Full On Contextual Learning

Learning is personal. Making learning relevant to learners involves sharing a rationale and purpose that learners understand. When we know why we are doing something, we can value it, connect it to other aspects of our lives and engage with it on a personal level. When we practice a skill, we need to know how it fits into the bigger picture of our lives, when we might need to use it and how it will help us. More valuable than that is the ability of contextual learning to connect with a wider social context.


Learning opportunities must make these links explicit and clear. They must be designed around and for individual learners whilst still referencing the bigger picture of subject/ knowledge expertise.

Here’s an example of the type of contextual learning that I’m currently writing about…

I often use the archaeological method as a questioning technique. It draws out deep thinking and enhances individual enquiry skills when learners are presented with an object or a ‘curiosity’. My own inspiration for using this method as an approach to questioning came from learning about a powerful contextual learning project conducted with a group of teenage mums who were being supported to re-engage with their education.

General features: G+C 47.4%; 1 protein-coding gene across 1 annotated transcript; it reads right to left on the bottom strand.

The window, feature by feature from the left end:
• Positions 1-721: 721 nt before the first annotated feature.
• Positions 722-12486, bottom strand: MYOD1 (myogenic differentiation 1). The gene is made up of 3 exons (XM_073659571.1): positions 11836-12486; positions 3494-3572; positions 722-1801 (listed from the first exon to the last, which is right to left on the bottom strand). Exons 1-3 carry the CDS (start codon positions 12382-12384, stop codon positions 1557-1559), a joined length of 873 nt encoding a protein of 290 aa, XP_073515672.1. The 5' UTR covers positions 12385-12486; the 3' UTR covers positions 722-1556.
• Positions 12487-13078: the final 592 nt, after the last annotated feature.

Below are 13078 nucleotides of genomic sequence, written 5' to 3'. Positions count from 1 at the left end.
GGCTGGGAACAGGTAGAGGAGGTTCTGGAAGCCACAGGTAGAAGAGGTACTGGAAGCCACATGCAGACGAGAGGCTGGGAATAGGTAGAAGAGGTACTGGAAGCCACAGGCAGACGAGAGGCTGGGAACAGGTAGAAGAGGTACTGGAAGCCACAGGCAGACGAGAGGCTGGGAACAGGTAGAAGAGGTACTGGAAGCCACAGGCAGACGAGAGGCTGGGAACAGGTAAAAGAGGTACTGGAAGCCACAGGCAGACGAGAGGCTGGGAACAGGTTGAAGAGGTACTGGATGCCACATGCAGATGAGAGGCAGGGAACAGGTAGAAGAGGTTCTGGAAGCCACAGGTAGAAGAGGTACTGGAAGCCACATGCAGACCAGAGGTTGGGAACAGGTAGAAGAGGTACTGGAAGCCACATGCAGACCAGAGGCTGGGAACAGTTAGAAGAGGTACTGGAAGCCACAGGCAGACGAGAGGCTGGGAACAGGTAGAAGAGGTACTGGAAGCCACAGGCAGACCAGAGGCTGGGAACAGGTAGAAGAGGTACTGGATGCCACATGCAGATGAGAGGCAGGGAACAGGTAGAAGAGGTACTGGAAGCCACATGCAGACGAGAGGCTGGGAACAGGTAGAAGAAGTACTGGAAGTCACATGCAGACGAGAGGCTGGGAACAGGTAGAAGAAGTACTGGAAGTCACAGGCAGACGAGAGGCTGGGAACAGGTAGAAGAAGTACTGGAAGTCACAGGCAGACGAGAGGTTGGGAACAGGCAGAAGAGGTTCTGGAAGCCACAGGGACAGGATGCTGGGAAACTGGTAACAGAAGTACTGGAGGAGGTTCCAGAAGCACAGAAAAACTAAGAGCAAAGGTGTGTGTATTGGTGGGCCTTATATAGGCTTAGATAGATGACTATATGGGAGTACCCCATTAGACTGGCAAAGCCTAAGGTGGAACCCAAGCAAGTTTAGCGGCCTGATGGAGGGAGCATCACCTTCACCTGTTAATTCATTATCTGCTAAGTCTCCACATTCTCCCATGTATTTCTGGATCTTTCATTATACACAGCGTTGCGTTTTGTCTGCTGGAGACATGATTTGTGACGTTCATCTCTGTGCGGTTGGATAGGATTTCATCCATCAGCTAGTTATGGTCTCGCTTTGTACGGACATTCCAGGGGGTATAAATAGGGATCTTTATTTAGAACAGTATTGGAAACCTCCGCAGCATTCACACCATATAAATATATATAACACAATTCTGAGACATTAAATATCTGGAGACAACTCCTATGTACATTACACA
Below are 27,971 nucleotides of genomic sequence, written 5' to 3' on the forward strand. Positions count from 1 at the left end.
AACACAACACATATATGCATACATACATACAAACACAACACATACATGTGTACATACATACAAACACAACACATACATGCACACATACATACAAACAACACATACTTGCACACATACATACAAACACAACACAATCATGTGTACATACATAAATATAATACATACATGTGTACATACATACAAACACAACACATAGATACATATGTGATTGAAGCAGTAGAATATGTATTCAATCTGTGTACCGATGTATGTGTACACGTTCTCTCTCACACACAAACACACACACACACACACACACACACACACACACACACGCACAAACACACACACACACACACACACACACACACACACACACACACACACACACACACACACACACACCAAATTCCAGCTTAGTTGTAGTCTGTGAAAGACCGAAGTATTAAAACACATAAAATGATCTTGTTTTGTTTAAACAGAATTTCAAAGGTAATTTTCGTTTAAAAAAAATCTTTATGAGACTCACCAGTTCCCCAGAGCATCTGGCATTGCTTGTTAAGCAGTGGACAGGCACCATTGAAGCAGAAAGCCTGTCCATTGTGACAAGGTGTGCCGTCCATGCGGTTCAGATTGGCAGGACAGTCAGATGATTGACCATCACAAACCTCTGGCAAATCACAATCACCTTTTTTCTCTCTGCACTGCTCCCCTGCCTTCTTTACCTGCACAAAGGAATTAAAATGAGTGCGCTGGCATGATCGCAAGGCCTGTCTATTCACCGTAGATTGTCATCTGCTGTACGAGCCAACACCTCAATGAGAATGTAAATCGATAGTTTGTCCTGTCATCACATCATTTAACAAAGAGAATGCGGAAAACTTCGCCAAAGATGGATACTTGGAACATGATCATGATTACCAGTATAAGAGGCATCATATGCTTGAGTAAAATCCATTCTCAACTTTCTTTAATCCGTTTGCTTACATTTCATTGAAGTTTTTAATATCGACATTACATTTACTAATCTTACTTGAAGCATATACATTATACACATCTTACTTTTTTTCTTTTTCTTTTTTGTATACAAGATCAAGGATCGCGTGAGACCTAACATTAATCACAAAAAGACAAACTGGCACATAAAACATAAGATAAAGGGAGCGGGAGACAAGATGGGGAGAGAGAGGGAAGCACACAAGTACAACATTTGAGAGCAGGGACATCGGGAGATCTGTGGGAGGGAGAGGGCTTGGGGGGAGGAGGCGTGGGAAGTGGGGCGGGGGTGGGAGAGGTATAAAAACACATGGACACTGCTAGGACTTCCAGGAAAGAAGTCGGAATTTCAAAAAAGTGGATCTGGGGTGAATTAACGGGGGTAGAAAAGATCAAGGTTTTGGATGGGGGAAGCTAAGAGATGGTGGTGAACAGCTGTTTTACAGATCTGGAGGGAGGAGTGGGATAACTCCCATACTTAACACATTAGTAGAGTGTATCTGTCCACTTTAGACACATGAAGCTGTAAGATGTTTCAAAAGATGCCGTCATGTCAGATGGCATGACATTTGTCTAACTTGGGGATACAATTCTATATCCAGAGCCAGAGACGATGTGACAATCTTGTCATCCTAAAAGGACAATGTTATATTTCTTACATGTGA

The students were asked to bring in objects of their own choosing to their lesson and be prepared to explain why they had chosen their particular object. In the lesson, the teacher skillfully established a safe community of enquiry, using creative check-in questions and spending time with the group to consider what a ‘quality enquiry’ would look, sound and feel like.  Following this, the students dutifully placed their personally selected objects on the table.


One by one, each member of the group explained what their object was and why it was meaningful to them. The safe learning that had been established in the room allowed this to be a deeply revelatory session which in turn served to strengthen the learning community. After the individual revelations, the students were asked to come up with some questions for each others’  objects. They wrote on post-it notes and placed their questions next to each of the objects. The students then went back to their own object to consider the questions that had been posed. This became the first piece of research for their personal enquiry projects. From this point in, the students were given a timeframe of one week to design their enquiry projects and develop the project brief for themselves that they would work to over the following few lessons.


From one personal object, through a safe collaborative social learning activity and into a self-designed enquiry project, the students produced remarkable and, without exception, very personal and moving research projects by the end of the agreed timeline. 

From the personal to the social and back to the personal. This is how I am trying to define contextual learning. I’m not sure if I’m there with it yet, but it is definitely taking shape. I’d be really interested to hear your thoughts, comments or links that might help to develop this concept.


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